Since I’ve just spent 6 months holed up in a four-square-metre passage, I think you all owe me 6 minutes to read all about it in its painstaking detail.
Oh yes this blog has arrived at help-me-pick-my-tiles and let-me-talk-you-through-the-completely-boring-minutiae-of-my-DIY-renovation-fix-up-dream-home wank.
Excellent! Let’s go!
First, I’ll disappoint the reader by saying it’s actually not finished yet. That’s right, because DIY Dream Home House Project Fantasies never are. I was saving a bit of the budget for a big fat shiny new digital TV, me being news deprived for four years now, but dang world events! the hallway comes first! Useful ikea cupboard instead. Haven’t bought it yet so here’s some dodgy photoshop work. Time to phone in with your votes!
The Floor. Fabulous darlings isn’t it? This floor was first laid by our dear woofers, with flagstones found under the cement floor in a lean-to which houses the stone oven. But then we ripped it up again because the grading wasn’t right and laid it anew and in doing so stuffed up the entrance to the bathroom, and now The One can’t fit through the door without using his hands and knees. Yay.
Just so you know everything, beneath the floor is some hideous blue board and a chunky layer of limecrete with maltesers. Oh and probably a damp proof course. It was so long ago I can’t remember. Anyway, after being laid the floor subsequently endured splashes of cement render, lime render, limewash, plaster, paint, cat vomit, a smashed jar of pesto and a whole lot of dirty doggy footprints. So last week I spent three days and two bottles of ácido muriático (which doesn’t sound nearly as bad as hydrochloric acid) scrubbing it all off.
Also during those wire brush days I cleaned up this nice bit above the door which got roughed up when Penfold replaced the roof, last year sometime. So it’s been re-pointed in lime and the stone faces revealed using the Michelle Obama / Linda Hamilton arm workout video. While high on hydro gases I cleaned the timber with acid too and made the new pointing all dirty. The One didn’t know this was actually a mistake, and he complimented this accidental aging patina effect. And he’s right, it’s bloody lovely.
The Walls. I quite realise that six months seems a rather long time to spend on 4m2 (extrapolated this means the house will take another 5 years to finish) but there were these problems with the walls not being straight. This wall on the right is a brick wall I built myself, leaving me mystified why one face can be perfectly flush and the other not. Some time in the early months of year were dedicated to cement rendering both sides, the top bit being a bit fiddly as it been broken down and re-mortared a few times in the pursuit of electricity. I love rendering almost as much as plastering, although it does something weird to your brain. So fixated you become on smoothness that even one tiny rumple possesses me to do another coat. It’s not a job that manic perfectionists should be doing. It’s a bit like crack. Almost as soon as you’ve downed your tools you get the urge for more.
The entranceway needed radical rendering. It’s the doorway to the oldest part of the house, built in rough stone, a bit settled and as wavy as praia das rocas. It wasn’t working well for my obsessive compulsive need for straight lines and geometry. But after four weeks and 17 coats of lime render she’s lovely. Not sharp, but vertical and with all the nougat-ness that lime brings. Limewash over lime render looks dense and soft. I love it.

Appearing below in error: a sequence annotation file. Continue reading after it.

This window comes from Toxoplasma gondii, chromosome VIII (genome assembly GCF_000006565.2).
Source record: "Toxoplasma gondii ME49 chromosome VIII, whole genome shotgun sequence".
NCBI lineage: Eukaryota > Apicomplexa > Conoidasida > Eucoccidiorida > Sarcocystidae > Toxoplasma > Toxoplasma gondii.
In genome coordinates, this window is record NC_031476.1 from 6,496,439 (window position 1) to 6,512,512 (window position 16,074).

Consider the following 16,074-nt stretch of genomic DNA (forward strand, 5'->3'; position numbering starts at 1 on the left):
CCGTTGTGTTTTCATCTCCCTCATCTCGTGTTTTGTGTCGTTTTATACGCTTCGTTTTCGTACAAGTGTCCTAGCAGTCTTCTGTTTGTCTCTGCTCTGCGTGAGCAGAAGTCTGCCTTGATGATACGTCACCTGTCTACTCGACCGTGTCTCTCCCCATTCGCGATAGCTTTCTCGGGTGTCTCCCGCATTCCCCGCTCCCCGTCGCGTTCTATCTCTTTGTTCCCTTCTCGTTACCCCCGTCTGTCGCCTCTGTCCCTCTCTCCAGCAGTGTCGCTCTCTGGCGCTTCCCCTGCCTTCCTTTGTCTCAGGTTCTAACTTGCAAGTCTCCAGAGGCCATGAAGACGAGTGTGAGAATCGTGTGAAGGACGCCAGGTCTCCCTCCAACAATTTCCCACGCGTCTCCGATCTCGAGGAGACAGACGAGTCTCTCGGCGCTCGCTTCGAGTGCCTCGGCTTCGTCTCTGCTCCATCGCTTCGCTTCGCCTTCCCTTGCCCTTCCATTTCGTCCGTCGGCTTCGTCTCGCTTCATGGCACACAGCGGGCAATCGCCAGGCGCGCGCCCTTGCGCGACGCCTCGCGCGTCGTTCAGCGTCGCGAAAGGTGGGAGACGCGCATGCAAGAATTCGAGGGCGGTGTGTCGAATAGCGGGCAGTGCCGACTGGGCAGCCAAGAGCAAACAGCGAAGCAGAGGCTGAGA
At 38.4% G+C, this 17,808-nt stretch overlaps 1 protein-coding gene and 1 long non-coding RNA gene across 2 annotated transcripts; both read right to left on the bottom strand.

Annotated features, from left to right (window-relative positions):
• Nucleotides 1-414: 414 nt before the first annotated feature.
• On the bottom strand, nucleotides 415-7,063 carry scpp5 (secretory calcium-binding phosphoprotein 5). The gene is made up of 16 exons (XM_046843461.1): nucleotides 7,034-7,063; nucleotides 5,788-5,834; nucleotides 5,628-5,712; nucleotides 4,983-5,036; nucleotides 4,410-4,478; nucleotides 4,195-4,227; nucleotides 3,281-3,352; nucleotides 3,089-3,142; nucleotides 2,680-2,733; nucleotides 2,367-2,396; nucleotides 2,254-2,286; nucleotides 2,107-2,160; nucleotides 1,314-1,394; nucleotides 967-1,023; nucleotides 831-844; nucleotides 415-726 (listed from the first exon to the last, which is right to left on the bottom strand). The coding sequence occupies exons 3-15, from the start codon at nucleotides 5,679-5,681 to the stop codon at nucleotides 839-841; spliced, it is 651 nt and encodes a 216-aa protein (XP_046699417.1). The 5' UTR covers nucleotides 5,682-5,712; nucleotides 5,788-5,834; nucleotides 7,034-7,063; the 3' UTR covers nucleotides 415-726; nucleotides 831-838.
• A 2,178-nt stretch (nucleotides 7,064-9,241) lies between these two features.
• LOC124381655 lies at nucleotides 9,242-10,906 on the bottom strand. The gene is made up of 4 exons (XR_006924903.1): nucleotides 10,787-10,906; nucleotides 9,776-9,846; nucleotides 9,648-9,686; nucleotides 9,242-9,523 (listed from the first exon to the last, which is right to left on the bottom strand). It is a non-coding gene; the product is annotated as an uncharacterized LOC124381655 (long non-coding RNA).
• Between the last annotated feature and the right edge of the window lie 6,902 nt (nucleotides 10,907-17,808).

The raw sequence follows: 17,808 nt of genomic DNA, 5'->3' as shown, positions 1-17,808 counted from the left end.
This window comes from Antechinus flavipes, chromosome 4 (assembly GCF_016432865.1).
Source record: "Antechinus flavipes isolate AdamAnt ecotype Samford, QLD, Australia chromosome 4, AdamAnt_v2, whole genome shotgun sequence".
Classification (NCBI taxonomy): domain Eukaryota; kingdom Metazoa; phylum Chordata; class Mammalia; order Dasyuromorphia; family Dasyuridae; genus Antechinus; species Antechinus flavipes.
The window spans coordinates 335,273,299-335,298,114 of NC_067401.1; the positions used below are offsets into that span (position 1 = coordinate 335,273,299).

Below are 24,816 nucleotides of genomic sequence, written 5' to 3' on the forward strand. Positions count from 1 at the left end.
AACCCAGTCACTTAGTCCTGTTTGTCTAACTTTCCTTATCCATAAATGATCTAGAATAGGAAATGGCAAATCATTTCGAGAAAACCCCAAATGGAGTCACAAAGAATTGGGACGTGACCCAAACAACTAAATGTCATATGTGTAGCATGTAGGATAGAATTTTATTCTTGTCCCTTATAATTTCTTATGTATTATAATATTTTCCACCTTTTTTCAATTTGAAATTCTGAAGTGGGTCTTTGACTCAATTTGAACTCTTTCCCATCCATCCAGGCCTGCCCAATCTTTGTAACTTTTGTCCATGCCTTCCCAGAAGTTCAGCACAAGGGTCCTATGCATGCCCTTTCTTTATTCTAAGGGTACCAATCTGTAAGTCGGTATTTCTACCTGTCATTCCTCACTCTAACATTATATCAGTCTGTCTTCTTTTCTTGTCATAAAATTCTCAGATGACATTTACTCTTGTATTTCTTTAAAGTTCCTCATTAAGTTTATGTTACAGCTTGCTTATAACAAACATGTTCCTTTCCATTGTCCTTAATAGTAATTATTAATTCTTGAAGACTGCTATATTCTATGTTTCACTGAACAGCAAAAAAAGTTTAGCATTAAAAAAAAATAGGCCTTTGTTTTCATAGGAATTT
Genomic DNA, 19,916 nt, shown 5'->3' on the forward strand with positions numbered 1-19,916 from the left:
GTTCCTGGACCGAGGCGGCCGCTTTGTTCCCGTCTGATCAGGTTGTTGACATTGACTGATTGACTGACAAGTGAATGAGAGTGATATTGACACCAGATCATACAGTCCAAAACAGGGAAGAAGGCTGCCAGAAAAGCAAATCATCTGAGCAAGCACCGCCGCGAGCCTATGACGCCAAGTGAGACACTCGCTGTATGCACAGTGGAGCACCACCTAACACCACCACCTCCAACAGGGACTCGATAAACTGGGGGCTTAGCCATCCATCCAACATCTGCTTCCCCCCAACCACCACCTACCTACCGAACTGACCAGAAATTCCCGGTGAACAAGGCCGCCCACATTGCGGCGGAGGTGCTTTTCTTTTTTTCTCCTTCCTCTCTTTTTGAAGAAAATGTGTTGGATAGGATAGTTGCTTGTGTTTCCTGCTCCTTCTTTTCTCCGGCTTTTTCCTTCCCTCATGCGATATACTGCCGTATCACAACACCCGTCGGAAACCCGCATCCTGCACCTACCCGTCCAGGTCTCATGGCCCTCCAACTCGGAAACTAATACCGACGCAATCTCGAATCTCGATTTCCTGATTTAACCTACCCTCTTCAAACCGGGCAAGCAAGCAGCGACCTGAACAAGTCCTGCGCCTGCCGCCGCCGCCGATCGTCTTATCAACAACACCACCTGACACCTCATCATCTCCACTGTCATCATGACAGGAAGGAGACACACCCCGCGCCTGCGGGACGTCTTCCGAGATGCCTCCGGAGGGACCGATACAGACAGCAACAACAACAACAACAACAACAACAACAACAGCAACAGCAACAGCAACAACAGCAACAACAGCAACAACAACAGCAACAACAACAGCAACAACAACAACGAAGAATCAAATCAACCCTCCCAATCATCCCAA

The entrance also needed a step so I knocked that up with leftover floorboards. Something went wrong with our new floor. We decided on oiling it with linseed but it never sealed properly and now we have a very dirty floor, which going by the 4:6 formula it will take three weeks to clean. So we’ve decided to stain and varnish it. Controversial, certainly, but one dog two cats building site practical. And this is the colour. No, there’s nothing to vote on here. Don’t phone in. It’s done.
The other wall wasn’t a big deal. So in between blogging, feeding the people, putting out the washing and taking pictures of cake I put up a timber frame, insulation and plasterboard and then plastered my way to bliss.
Picked up a dandy shoe cupboard from the Swedes and knocked that up in world record time, another thing I totally love. These days budget ikea may be as disposable as ever but the middle class stuff is superb. It fits, it works and in outback Portugal no one has seen it before.
The ceiling had been put up last year but still needed several weeks of plastering sanding painting filling sanding and painting. Bloody ceilings, we should just dispense with them altogether. Only where would the possums live, possums?
Bathroom door. The magnificent bathroom door has been covered in earlier publications but I still had to frame it up and hang the bitch. Never have I had so much agony as I have hanging every door and window in this house. It’s primarily the fault of the age of the doors and not being perfectly straight but I swear there is something wrong with the hinges I’m buying. Finally, after umpteen minor adjustments she swings and shuts. Mao just can’t get enough of it. He cries to be let in and then cries to be let out. I think he thinks there’s a very handsome burmese on the other side.
And finally, the front door. This was the original internal door from the hall to the living area. Fortunately protected from the elements and the neighbour’s pissing dog, it’s heavy and straight and not too eaten by woodworm. While sanding through layers of paint, including an insane turquoise, I found something written on the door in pencil. The words were illegible but the markings were obviously that of child’s height.
Old houses are so like people, don’t you think? So full of surprises.